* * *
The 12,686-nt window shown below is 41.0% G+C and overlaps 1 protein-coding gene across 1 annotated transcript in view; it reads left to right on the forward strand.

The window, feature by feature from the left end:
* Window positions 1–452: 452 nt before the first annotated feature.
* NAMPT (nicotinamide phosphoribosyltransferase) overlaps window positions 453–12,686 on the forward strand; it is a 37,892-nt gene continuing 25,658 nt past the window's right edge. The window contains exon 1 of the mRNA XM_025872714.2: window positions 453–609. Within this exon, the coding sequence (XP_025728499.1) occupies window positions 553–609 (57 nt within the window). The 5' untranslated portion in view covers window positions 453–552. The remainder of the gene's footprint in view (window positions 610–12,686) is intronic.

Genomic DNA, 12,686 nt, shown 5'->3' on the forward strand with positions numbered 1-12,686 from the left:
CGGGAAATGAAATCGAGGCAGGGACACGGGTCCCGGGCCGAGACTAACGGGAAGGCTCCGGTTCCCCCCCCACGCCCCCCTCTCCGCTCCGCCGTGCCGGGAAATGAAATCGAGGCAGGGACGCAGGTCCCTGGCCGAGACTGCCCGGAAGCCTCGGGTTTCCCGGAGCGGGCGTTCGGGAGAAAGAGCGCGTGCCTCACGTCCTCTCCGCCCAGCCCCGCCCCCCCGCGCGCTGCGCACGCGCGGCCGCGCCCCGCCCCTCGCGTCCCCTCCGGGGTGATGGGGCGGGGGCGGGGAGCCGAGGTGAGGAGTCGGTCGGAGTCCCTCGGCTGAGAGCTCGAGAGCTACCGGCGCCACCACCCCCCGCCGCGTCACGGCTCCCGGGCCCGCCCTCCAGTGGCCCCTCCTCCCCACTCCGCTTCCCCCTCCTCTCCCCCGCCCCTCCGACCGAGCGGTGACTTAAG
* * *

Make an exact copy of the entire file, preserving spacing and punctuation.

The 12,686-nt window shown below is 41.0% G+C and overlaps 1 protein-coding gene across 1 annotated transcript in view; it reads left to right on the forward strand.

The window, feature by feature from the left end:
* Window positions 1–452: 452 nt before the first annotated feature.
* NAMPT (nicotinamide phosphoribosyltransferase) overlaps window positions 453–12,686 on the forward strand; it is a 37,892-nt gene continuing 25,658 nt past the window's right edge. The window contains exon 1 of the mRNA XM_025872714.2: window positions 453–609. Within this exon, the coding sequence (XP_025728499.1) occupies window positions 553–609 (57 nt within the window). The 5' untranslated portion in view covers window positions 453–552. The remainder of the gene's footprint in view (window positions 610–12,686) is intronic.

Genomic DNA, 12,686 nt, shown 5'->3' on the forward strand with positions numbered 1-12,686 from the left:
CGGGAAATGAAATCGAGGCAGGGACACGGGTCCCGGGCCGAGACTAACGGGAAGGCTCCGGTTCCCCCCCCACGCCCCCCTCTCCGCTCCGCCGTGCCGGGAAATGAAATCGAGGCAGGGACGCAGGTCCCTGGCCGAGACTGCCCGGAAGCCTCGGGTTTCCCGGAGCGGGCGTTCGGGAGAAAGAGCGCGTGCCTCACGTCCTCTCCGCCCAGCCCCGCCCCCCCGCGCGCTGCGCACGCGCGGCCGCGCCCCGCCCCTCGCGTCCCCTCCGGGGTGATGGGGCGGGGGCGGGGAGCCGAGGTGAGGAGTCGGTCGGAGTCCCTCGGCTGAGAGCTCGAGAGCTACCGGCGCCACCACCCCCCGCCGCGTCACGGCTCCCGGGCCCGCCCTCCAGTGGCCCCTCCTCCCCACTCCGCTTCCCCCTCCTCTCCCCCGCCCCTCCGACCGAGCGGTGACTTAAG